Saturday, 2 March 2019

How to create a dynamic DNS with AWS Route 53

Have you ever wanted to host some pet project or even a small website on your own domestic network? If so, you must have stumbled across the DNS resolution issue: since we depend on our ISP to get our "real IP address", there's no guarantee that the IP we see today will stay any longer the same.

You could update your domain's DNS records every time you detect the IP has changed, but obviously that's tedious and error prone. That's when dynamic DNS (DDNS) comes in. Services like No-IP,Duck DNS,etc can be helpful.

In this post I'll go through the steps involved when it comes to setting up your own DDNS service when you own a domain that has been registered in AWS Route 53.


Before running the commands I suggest here, we need a couple of things to set up. Let's start by installing the required packages if you haven't already installed them.

  • sudo apt-get install awscli
  • sudo apt-get install jq

Configure AWS credentials

$ aws configure
AWS Secret Access Key [None]: wJalrXUtnFEMI/K7MDENG/bPxRfiCYEXAMPLEKEY
Default region name [None]: eu-west-1
Default output format [None]: json

A hosted zone in AWS Route 53

$ aws route53 list-hosted-zones
    "HostedZones": [
            "ResourceRecordSetCount": 5, 
            "CallerReference": " ... ", 
            "Config": {
                "Comment": "HostedZone created by Route53 Registrar", 
                "PrivateZone": false
            "Id": "/hostedzone/Z2TLEXAMPLEZONE", 
            "Name": ""

What's the plan?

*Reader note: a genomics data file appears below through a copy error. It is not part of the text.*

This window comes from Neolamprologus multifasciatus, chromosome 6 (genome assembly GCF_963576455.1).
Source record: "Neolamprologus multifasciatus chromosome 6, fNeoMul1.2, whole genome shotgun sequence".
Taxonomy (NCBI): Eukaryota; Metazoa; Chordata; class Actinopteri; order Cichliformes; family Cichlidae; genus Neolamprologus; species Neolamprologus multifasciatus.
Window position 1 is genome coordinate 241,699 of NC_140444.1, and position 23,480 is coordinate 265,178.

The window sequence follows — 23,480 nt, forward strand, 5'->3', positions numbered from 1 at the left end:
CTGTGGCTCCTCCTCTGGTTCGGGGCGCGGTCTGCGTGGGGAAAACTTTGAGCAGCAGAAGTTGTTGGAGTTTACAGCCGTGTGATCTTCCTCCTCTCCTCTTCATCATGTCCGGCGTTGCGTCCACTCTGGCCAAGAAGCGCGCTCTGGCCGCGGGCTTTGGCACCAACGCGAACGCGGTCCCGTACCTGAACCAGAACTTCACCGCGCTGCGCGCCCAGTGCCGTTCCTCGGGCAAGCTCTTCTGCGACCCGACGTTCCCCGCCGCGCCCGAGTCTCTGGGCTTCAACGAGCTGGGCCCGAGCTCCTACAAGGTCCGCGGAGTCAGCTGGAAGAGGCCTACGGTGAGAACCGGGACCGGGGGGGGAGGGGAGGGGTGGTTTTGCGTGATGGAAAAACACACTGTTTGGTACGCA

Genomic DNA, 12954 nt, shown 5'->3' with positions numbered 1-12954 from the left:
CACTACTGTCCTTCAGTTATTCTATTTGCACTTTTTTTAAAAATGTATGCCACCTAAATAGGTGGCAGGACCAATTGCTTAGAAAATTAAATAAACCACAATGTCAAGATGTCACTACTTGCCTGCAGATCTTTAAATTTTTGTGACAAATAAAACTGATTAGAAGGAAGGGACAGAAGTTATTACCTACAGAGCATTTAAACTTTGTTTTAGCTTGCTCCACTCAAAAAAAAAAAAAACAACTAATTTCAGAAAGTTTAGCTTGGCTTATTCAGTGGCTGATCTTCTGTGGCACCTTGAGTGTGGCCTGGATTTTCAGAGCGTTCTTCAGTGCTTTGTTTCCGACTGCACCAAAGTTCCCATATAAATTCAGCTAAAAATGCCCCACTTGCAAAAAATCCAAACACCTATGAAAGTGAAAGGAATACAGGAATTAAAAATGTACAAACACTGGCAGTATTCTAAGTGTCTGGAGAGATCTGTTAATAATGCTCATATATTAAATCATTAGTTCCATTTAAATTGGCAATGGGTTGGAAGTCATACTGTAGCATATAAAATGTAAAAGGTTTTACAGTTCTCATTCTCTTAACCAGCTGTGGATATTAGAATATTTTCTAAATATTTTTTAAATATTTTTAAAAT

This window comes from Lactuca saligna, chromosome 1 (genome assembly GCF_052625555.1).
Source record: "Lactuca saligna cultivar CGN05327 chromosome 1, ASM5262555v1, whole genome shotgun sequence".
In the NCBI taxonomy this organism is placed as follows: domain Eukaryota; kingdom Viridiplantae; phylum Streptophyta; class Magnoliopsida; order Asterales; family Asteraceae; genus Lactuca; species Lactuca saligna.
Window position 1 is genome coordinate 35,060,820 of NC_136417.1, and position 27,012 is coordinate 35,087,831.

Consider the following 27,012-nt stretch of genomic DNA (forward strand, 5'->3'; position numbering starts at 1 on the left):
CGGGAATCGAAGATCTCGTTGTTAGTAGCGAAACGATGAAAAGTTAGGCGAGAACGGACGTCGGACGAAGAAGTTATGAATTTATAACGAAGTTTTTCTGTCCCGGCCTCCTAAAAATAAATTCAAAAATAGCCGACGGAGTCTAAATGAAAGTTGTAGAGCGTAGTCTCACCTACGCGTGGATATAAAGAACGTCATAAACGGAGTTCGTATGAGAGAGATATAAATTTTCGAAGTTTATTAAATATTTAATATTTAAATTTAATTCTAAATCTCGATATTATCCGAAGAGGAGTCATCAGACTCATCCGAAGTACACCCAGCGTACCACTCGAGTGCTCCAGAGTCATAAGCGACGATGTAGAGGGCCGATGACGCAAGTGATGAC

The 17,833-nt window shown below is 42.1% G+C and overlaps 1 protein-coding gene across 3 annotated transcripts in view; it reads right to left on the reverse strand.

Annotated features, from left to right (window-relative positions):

The scenario I'm covering here is probably one of the most common. I want to create a new subdomain that points to my external IP and update that record as the external IP changes. To achieve that, we'll follow the steps:

  • Find out the external IP.
  • Get the desired hosted zone.
  • Create the A record (or update it if it already exists).
  • Set it up to run regularly (cron job).

Script step by step

Lest's start like any script, the shebang indicator. Then, input variables, in this case we define the domain name and the public record, notice the "." at the end of the public record, this is required by route 53.


Find the external IP, there are many ways to obtain this value, but since we're using AWS, let's get it from checkip endpoint. For debugging purposes we echo the IP found.

IP=$(curl -s
echo Found IP=$IP

Determine the hosted zone id, this step is optional if you want to use a hard-coded zone id that can be copied from the AWS Route 53 console. In this case I've invoked list-zones-by-name command which gives the hosted zone information for a specific domain, the format is as above in the prerequisites section. To extract the exact id I used a combination of jq and sed commands.

R53_HOSTED_ZONE=`aws route53 list-hosted-zones-by-name \
--dns-name $DOMAIN_NAME \
--query HostedZones \
| jq -r ".[] | select(.Name == \"$DOMAIN_NAME.\").Id" \
| sed 's/\/hostedzone\///'`

Now that we have all the required information, let's prepare the A record JSON input that will be used by aws route53 change-resource-record-sets command. the action "UPSERT" creates or updates the record accordingly, otherwise we'd need to manually check if it exists or not before updating it. Again for debugging purposes, we echo the final JSON.